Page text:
CD: “Do you already have plans to write any more episodes for Doctor Who?”

TW: “It’s not really up to me, it’s up to Steven. But, I’ll keep going back as long as they want me.”

CD: “And do you have anything in the works that we don’t know about — for yourself?”

TW: “I do, but I can’t talk about any of them. I really can’t. I’ve got some really exciting things coming up. I’m developing, and I think all of them are kind of high concept or science fiction things, which is my kind of first love, so I”m really excited about all of them. And um,hopefully we’ll be talking about them in a couple of years.”

CD: “Do you have aspirations or plans to get into other areas — are you interested in directing?”

TW: “Yeah, I would love to, I’d love to do some directing. I think that it would be the perfect fit for my ego and control freak…for a megalomaniac like me, it feels like the next logical step.”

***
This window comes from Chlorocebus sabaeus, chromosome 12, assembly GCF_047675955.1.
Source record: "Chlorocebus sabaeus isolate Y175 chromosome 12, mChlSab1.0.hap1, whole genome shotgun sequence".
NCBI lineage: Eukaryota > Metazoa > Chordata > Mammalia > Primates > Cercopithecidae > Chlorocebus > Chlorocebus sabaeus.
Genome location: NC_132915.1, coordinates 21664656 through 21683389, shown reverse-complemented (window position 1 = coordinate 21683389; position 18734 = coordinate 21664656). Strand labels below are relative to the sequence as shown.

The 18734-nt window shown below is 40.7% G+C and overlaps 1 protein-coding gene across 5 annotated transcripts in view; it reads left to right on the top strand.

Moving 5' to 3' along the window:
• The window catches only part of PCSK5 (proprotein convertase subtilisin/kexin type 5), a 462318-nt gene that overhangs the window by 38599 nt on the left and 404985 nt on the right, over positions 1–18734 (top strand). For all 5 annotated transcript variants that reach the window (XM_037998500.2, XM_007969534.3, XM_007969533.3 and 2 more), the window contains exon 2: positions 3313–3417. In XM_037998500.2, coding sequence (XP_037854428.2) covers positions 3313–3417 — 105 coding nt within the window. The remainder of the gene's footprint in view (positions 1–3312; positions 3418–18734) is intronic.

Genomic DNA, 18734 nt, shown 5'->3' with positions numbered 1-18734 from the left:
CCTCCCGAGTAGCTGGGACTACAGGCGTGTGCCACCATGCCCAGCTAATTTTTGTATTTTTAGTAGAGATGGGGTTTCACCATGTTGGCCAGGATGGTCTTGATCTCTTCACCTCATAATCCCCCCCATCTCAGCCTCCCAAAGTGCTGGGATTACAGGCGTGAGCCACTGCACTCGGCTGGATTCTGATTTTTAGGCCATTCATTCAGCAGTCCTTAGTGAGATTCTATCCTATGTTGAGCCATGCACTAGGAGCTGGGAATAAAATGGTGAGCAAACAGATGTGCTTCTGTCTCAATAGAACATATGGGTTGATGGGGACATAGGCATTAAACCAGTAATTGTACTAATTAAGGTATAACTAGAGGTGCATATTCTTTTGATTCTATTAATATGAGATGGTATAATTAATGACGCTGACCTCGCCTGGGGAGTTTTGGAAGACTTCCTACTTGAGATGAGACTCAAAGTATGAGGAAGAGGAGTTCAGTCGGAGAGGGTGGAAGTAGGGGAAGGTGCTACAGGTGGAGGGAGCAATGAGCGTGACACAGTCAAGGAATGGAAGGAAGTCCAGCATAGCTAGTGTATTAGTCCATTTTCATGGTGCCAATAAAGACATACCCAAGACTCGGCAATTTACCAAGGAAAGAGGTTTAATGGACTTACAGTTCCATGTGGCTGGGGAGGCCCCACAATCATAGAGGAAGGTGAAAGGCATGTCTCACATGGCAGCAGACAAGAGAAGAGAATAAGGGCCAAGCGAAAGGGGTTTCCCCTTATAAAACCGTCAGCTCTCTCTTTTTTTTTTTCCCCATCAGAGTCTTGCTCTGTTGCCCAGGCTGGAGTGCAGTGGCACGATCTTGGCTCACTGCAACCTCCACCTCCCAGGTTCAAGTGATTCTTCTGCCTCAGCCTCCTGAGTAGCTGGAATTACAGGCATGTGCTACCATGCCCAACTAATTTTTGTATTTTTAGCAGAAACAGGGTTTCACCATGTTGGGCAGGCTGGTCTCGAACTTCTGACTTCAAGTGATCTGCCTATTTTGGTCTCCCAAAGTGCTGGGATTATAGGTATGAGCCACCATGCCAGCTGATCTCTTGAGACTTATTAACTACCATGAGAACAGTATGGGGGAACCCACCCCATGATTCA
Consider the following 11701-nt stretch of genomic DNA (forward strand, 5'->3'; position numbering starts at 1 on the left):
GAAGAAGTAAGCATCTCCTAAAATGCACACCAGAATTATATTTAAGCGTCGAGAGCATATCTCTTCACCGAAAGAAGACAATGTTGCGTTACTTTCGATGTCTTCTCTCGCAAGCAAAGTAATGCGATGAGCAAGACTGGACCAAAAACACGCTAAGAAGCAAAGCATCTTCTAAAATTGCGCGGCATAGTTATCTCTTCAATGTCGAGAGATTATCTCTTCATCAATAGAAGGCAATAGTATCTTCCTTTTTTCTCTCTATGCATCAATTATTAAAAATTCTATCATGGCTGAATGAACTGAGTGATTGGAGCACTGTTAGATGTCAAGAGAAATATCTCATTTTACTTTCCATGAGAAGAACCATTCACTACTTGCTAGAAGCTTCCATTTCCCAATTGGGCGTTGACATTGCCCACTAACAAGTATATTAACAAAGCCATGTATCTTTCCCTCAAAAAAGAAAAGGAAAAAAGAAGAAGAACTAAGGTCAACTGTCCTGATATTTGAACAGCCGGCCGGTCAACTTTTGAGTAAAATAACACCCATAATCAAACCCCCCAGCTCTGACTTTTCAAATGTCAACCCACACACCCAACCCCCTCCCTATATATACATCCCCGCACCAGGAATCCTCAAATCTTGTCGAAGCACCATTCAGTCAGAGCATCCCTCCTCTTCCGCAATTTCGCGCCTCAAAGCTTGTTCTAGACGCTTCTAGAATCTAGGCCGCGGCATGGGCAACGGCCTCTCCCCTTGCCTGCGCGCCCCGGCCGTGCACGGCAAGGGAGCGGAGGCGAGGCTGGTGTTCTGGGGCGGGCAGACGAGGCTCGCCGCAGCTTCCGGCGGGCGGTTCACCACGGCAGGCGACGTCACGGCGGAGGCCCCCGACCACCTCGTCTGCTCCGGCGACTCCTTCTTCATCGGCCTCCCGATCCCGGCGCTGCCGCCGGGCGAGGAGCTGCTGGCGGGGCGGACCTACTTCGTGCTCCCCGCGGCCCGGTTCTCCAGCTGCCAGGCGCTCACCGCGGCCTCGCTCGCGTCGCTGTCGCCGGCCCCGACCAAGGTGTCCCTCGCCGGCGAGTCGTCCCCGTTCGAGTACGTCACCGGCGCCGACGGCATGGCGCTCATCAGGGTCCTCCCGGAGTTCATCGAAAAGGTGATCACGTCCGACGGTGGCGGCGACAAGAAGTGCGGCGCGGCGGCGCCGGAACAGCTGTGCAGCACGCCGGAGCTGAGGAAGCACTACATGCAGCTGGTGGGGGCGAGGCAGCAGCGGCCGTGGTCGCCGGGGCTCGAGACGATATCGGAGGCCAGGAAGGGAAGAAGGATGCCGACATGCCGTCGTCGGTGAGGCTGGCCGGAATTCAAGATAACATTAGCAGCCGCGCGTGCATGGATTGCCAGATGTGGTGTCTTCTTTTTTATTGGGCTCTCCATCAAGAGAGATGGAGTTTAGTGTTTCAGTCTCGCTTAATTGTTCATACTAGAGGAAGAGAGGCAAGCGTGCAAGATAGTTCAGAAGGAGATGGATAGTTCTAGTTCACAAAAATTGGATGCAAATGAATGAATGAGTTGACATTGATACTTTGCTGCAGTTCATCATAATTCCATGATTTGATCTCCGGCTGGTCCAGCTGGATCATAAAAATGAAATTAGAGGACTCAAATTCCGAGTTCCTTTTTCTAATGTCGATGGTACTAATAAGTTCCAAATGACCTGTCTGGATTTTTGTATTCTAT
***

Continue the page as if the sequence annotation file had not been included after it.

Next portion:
CD: “Oh, well that doesn’t come across at all.” (He really was lovely.)

TW: “[Laughing] Thank you, well believe me, it’s always very carefully concealed. It’s amazing what I can pull off.”

CD: “You’re excited to go to Comic-Con; are you going as a fan of any other series?”

TW: “Oh yes, so many shows. I’m a huge comic book fan, so…that’s a big thing for me. Probably to name — there’s just so many — I’m a huge fan of the genre. So, in whatever form, be it comics or books or TV series, so er, that’s why I love Comic-Con so much, it’s just so much there, and it’s such a thrilling, exciting and strange…experience. The people I meet just love the genre, and it’s enormous fun.”

CD: “Did you watch Daredevil, and will you watch David Tennant in Jessica Jones?”

TW: “Yeah, I loved that. I’m really looking forward to Jessica Jones, Luke Cage, and yeah, I can’t wait for them to come. I really loved the first season of Daredevil, it was fantastic.”

CD: “They just put out a little teaser with David Tennant for Jessica Jones this morning.”

TW: “Yes, I’ve seen it, and yeah, I’m really excited about that as well.”

Cindy Davis, (Twitter)